Ben Borgers

Tufts & Change Makers

April 13, 2022

My roommate brought up the idea last night that Tufts often says they want you to become a change maker in the world, but that they don’t really want you to be a change maker if that change creates an existential threat to the university.

If you became such a good change maker through your Tufts education that you moved the world away from higher education, the university wouldn’t be such a fan of you being a change maker anymore.

But I don’t think that’s unreasonable. I want people to be happy, but if your happiness involves bashing my face in, I’d rather you not be happy. Is that selfish? Faintly, but it also seems justified.

But I had another thought: does Tufts actually want you to be a change maker? I mean yes, they’d say that they do. But do they actually?

Cynically, maybe they just want you to believe that you’ll be a change maker. It’s the vision they’re selling you, the advertising they feed you. The higher purpose for the product they’re selling.

It’s like when Logan Paul tells you that buying his clothing means that you’re buying into a movement of “mavericks” who follow their dreams and do what they want. It’s a way of elevating clothing into something that’s more valuable and more enticing. You’re not just buying clothing, you’re buying a more fulfilled, more exciting life.


So perhaps it’s just an advertising tactic that the university employs. Sure, the university thinks it would be great if you became a driver of change in the world, but more important to them is that you feel like you’re going to become a driver of change in the world after purchasing their product. That’s what makes people feel good about spending their money on a college education.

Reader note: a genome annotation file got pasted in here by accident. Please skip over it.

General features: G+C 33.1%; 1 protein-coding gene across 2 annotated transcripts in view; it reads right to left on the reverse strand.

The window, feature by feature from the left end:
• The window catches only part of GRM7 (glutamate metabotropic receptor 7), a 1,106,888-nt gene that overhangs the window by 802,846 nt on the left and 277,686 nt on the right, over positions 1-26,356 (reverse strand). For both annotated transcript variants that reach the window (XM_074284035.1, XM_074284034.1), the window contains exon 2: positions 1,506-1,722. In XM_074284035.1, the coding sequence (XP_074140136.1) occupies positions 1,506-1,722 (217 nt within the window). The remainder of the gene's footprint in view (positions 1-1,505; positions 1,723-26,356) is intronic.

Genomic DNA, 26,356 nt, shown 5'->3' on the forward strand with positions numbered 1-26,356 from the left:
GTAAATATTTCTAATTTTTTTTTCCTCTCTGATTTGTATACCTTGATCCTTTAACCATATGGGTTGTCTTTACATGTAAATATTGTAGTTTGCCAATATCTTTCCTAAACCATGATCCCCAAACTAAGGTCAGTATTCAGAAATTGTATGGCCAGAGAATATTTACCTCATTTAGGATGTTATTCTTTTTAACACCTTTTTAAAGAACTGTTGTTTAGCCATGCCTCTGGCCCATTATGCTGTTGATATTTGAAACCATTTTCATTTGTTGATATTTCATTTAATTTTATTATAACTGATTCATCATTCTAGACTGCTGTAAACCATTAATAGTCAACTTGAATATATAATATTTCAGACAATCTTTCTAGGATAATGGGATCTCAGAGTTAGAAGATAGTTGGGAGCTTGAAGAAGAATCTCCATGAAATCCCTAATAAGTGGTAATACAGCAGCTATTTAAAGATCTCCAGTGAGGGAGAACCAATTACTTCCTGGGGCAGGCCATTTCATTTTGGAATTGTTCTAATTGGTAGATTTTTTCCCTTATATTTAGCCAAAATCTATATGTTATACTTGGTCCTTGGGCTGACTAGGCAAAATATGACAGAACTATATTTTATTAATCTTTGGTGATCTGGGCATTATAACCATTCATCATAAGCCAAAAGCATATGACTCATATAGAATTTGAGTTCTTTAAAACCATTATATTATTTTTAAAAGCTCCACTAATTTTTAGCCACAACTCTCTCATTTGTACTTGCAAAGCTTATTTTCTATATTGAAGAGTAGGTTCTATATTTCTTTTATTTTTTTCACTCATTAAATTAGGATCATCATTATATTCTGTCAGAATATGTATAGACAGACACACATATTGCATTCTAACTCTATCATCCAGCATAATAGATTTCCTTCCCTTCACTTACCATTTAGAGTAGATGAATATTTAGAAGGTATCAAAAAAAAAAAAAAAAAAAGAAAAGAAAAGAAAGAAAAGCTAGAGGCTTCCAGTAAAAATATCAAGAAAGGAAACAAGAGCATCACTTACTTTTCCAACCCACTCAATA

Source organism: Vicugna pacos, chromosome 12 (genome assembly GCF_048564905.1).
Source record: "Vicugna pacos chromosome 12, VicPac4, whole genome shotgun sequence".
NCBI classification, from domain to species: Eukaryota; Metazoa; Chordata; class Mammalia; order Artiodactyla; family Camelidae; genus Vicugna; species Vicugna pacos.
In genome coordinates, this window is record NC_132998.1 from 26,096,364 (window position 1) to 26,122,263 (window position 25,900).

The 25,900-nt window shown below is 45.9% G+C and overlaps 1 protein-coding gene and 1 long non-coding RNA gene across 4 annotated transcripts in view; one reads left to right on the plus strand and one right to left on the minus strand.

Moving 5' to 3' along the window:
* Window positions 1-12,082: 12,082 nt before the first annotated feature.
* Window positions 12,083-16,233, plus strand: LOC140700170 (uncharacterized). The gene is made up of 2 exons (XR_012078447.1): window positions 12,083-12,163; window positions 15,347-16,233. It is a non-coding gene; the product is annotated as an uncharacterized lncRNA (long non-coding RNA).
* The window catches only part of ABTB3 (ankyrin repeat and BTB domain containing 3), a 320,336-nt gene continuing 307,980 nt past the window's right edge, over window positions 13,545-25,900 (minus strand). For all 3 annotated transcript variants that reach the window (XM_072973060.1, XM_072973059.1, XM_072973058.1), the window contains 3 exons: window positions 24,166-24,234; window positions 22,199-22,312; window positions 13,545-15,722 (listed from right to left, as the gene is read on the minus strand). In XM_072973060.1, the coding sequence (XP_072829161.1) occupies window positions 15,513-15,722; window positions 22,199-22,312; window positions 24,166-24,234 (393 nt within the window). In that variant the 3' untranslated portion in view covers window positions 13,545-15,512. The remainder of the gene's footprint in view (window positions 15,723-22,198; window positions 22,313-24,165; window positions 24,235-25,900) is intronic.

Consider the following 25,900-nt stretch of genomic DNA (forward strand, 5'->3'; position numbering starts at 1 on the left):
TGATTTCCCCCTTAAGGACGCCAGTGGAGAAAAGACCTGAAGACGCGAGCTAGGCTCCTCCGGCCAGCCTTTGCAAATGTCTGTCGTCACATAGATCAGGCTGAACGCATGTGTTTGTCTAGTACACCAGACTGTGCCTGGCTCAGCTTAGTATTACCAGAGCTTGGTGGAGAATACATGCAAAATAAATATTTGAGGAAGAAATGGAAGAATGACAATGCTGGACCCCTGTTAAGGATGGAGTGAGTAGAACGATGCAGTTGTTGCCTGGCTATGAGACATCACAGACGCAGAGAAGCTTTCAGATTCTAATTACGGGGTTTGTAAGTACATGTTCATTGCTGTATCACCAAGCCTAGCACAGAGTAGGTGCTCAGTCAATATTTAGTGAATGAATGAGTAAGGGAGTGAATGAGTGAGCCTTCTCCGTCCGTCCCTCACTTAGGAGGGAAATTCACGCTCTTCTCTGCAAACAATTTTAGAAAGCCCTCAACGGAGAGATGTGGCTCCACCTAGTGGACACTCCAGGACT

Plus, it feels crass for the university to say that their product, a college education and degree, is a means to a higher-paying job. It’s much nicer to say that it’s the path to becoming a better person.

This definitely isn’t unique to Tufts, though. It’s good to remember that every single university is a business, and that students are their clients.

At the end of the day they’ve got the same motivation that a standard business under capitalism does: how they’ll convince enough consumers to buy their product, as to turn a profit. Marketing their institution as one that turns regular people into people who will change the world is one way to entice sales.